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Nov. 9, 2021 – The law firm of Davis Wright Tremaine LLP today filed a class action lawsuit in federal court against Gov. Jay Inslee and other state officials, asking the court to declare that the WA Cares Act—an Act that requires all employees in the state to purchase insurance from a long-term care trust—violates federal law.

"This Act is extremely unpopular and for good reason," said Richard Birmingham, a partner at Davis Wright Tremaine, who is spearheading the suit. "In addition to placing unfair burdens on both employers and employees, the Act is clearly unlawful. We are urging the court to declare the Act void and unenforceable and, after such declaration, to stop employee contributions to WA Cares."

Filed in federal court for the Western District of Washington, the lawsuit argues, among other things, that the WA Cares Act violates the federal Employee Retirement Income Security Act of 1974, as amended. ERISA forbids the state from passing any law that requires employees to participate in a plan that provides sickness or medical benefits.

"The state simply does not have the power to mandate an employee benefit," said Birmingham, a nationally recognized expert in ERISA litigation.

Named plaintiffs in the suit include three Washington state businesses, representing an employer class, and six individuals, representing an employee class.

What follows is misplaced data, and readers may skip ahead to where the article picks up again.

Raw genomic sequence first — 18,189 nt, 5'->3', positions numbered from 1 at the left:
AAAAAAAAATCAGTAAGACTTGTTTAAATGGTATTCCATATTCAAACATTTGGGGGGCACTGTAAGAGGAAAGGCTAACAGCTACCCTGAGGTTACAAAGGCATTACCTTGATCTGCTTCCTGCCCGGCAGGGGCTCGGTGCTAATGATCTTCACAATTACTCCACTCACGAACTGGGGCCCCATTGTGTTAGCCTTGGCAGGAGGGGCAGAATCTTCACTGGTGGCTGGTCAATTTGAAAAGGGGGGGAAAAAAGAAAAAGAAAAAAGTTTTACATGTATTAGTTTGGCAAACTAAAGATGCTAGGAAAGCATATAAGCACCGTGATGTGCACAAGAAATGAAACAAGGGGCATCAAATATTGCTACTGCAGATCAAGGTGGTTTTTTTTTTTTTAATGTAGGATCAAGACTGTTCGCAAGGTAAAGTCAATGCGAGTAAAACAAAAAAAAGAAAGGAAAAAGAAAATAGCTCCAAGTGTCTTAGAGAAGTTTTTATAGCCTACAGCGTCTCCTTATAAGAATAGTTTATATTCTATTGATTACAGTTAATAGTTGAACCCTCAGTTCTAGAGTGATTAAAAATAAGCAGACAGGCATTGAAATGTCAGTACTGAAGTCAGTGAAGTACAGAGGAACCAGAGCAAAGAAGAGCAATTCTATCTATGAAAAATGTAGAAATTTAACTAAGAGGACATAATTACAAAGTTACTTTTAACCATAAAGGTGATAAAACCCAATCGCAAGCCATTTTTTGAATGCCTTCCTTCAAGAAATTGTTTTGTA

None of the named individuals purchased private, long-term care insurance before November 1, 2021—the cut-off to qualify for exemption from this state program—and their wages will be subject to mandatory withholding under WA Cares, effective January 1, 2022.

"It's simply not fair that the state is requiring me to pay premiums on a policy that I will never use," said plaintiff John Edmundson, a project coordinator, who plans to retire within the decade. The Act generally requires an employee to contribute to the Trust for ten years before obtaining benefits. "With this program, the state is actively taking away earnings that could help support me in retirement."

"I do not live in Washington now and likely will not retire there either," said plaintiff Melissa Johnston, who resides in Eagle Point, Oregon, and works as a vice president of human resources in Vancouver, Wash. "And yet the state is requiring that I buy a long-term care insurance product that can only be used if I retire in Washington—it just doesn't make any sense."

The lawsuit contends that the disparate treatment of similarly situated individuals based solely on their status as a Washington resident violates the Equal Protection and the Privileges and Immunities clauses of the U.S. Constitution. The forfeiture of benefits for those who are within ten years of retirement violates the Older Workers Benefit Protection Act. The lawsuit further alleges that WA Cares and its Trust constitute a multiple employer welfare arrangement that is subject to both ERISA and state insurance law. The Act, by its explicit terms, violates both.

"This law has been misconceived from the beginning and does not even accomplish what it purports to achieve," said Birmingham. "The premium charged is clearly not adequate to pay even the limited benefit provided. Employers and taxpayers will be called upon to bail the state out of the deficit created by this Act. I'm pleased to be working to stop this deeply flawed law before it imposes further hardship."

About Davis Wright Tremaine
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